The distinguishing feature of this relationship is that the control or management of both the supporting and supported organization is vested in the same persons. This type of relationship is established when a charitable organization needs to create a new parallel entity rather than to facilitate the charitable giving goals of an individual donor. Following are examples from the Regulations:

Example 1
A, a philanthropist, founded X school for orphan boys (a publicly supported organization). At the same time A founded X school, he also established Y trust into which he transferred all of the operating assets of the school, together with a substantial endowment for it. Under the provisions of the trust instrument, the same persons who contribute and manage the school also control and manage the trust. The sole function of Y trust is to hold legal title to X school's operating and endowment assets, to invest the endowment assets, and to apply the income from the endowment to the benefit of the school in accordance with direction from the school's governing body. Under these circumstances, Y trust is organized and operated "for the benefit of" X school and is "supervised or controlled in connection with" such organization within the meaning of Section 509(a)(3). The fact that the same persons control both X and Y ensures Y's responsiveness to X's needs.

Example 2
In 1972, B, a philanthropist, created P, a charitable trust for the benefit of Z, a symphony orchestra described in Section 509(a)(2). B transferred 100 shares of common stock to P. Under the terms of the trust instrument, the trustees (none of whom are under the control of B) were required to pay over all of the income produced by the trust assets to Z. The governing instrument of P contains certain provisions whose effect is described in Section 508(e)(l)(A) and (B). Under applicable state law, Z can enforce the provisions of the trust instrument and compel payment to Z in a court of equity. There is no relationship between the trustees of P and the governing body of Z. Under these circumstances, P is not supervised or controlled in connection with a publicly supported organization. Because of the lack of common supervision or control by the trustees of P and the governing body of Z, P is not supervised or controlled in connection with Z within the meaning of Section 509(a)(3)(B).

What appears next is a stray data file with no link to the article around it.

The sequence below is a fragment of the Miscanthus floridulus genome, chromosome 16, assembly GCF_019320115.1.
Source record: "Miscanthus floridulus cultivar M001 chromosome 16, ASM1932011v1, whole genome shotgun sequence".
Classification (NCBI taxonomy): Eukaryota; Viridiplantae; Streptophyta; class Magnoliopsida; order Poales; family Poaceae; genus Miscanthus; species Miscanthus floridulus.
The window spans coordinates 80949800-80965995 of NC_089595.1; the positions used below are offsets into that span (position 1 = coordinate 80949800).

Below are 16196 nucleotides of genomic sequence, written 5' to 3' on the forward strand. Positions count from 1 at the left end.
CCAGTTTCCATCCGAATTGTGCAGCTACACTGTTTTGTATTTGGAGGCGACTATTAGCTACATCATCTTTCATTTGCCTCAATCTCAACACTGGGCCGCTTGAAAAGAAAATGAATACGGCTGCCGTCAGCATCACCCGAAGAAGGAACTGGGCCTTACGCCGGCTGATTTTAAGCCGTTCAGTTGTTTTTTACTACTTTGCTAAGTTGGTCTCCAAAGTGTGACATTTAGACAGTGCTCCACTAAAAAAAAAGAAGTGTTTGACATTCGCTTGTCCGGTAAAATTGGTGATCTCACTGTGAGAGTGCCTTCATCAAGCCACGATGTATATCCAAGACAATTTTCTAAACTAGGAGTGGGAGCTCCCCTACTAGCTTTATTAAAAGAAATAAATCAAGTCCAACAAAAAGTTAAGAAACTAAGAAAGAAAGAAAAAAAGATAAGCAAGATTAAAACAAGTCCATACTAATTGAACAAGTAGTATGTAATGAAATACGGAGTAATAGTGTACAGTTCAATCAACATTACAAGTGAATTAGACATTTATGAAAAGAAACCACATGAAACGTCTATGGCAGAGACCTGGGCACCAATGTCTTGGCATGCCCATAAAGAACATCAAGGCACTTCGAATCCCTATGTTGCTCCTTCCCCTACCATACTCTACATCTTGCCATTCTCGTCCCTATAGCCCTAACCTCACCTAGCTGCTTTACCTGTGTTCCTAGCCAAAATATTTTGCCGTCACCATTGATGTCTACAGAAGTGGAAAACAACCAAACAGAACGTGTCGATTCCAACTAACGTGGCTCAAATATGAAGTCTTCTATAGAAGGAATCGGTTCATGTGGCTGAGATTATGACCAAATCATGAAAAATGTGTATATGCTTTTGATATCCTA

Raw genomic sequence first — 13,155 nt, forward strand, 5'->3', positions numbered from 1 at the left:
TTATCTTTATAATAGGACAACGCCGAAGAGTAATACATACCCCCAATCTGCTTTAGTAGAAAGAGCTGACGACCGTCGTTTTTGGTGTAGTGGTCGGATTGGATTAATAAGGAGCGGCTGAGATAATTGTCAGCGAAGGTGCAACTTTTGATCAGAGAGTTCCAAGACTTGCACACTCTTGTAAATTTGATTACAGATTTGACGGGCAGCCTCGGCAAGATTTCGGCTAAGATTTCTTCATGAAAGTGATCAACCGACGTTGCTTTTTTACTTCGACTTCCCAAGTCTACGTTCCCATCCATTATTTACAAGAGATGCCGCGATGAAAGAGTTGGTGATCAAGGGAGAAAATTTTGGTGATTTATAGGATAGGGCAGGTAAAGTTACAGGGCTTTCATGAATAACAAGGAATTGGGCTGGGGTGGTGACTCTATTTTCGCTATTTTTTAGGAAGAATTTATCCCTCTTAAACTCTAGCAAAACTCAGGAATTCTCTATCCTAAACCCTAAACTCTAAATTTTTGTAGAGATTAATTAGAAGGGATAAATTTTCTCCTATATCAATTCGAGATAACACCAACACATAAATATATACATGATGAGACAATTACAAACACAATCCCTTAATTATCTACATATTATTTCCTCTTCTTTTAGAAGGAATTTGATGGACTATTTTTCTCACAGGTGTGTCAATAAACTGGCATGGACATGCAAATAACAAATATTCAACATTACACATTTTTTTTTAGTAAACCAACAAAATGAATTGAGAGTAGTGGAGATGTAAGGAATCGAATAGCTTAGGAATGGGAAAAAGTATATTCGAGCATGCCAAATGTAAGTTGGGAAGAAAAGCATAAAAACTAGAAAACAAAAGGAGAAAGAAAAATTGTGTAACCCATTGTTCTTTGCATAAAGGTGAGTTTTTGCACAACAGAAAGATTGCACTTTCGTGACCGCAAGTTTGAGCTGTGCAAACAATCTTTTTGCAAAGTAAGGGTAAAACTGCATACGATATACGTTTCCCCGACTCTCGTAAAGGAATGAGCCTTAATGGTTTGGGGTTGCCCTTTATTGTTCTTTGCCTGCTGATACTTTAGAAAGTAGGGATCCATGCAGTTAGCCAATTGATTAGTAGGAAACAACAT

Example 3
T is a charitable trust described in Section 501(c)(3) and created under the will of D. Prior to his death, D was a leader and very active in C Church, a publicly supported organization. D created T to perpetuate his interest in, and assistance to, C. The sole purpose of T was to provide financial support for C and its related institutions. All of the original named trustees of T are members of C, are leaders in C, and hold important offices in one or more of C's related institutions. Successor trustees of T are by the terms of the charitable trust instrument to be chosen by the remaining trustees and are also to be members of C. All of the original trustees have represented that any successor trustee will be a leader in C, and will hold an important office in one or more of C's related institutions. By reason of the foregoing relationship, T and its trustees are responsive to the needs and requirements of C and its related institutions. Under these circumstances, T trust is organized and operated "for the benefit of" C and is "supervised or controlled in connection" with C and its related institutions within the meaning of Section 509(a)(3)(B). [Treas. Reg. §1.509(a)-(4)(h)(3)].